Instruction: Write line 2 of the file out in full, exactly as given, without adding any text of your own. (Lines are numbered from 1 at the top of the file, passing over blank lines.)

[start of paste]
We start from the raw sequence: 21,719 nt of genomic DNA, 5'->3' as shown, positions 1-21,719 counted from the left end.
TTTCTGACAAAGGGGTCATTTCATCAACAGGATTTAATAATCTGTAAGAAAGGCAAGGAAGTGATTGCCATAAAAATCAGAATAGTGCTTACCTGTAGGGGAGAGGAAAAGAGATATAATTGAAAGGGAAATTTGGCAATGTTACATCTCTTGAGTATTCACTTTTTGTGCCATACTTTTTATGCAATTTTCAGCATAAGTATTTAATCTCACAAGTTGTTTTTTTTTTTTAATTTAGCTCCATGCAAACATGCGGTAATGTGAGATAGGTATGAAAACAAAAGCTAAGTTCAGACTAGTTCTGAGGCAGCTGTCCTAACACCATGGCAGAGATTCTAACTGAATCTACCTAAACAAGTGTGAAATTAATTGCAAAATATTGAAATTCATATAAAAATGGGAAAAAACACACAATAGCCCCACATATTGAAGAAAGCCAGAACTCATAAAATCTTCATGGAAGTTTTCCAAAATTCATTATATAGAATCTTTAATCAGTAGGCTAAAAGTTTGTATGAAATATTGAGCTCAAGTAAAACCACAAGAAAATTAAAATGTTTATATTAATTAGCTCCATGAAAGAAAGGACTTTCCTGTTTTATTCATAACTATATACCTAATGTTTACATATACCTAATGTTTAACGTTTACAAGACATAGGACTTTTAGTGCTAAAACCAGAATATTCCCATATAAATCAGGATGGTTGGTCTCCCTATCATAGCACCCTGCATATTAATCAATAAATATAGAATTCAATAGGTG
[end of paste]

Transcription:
TTTCTGACAAAGGGGTCATTTCATCAACAGGATTTAATAATCTGTAAGAAAGGCAAGGAAGTGATTGCCATAAAAATCAGAATAGTGCTTACCTGTAGGGGAGAGGAAAAGAGATATAATTGAAAGGGAAATTTGGCAATGTTACATCTCTTGAGTATTCACTTTTTGTGCCATACTTTTTATGCAATTTTCAGCATAAGTATTTAATCTCACAAGTTGTTTTTTTTTTTTAATTTAGCTCCATGCAAACATGCGGTAATGTGAGATAGGTATGAAAACAAAAGCTAAGTTCAGACTAGTTCTGAGGCAGCTGTCCTAACACCATGGCAGAGATTCTAACTGAATCTACCTAAACAAGTGTGAAATTAATTGCAAAATATTGAAATTCATATAAAAATGGGAAAAAACACACAATAGCCCCACATATTGAAGAAAGCCAGAACTCATAAAATCTTCATGGAAGTTTTCCAAAATTCATTATATAGAATCTTTAATCAGTAGGCTAAAAGTTTGTATGAAATATTGAGCTCAAGTAAAACCACAAGAAAATTAAAATGTTTATATTAATTAGCTCCATGAAAGAAAGGACTTTCCTGTTTTATTCATAACTATATACCTAATGTTTACATATACCTAATGTTTAACGTTTACAAGACATAGGACTTTTAGTGCTAAAACCAGAATATTCCCATATAAATCAGGATGGTTGGTCTCCCTATCATAGCACCCTGCATATTAATCAATAAATATAGAATTCAATAGGTG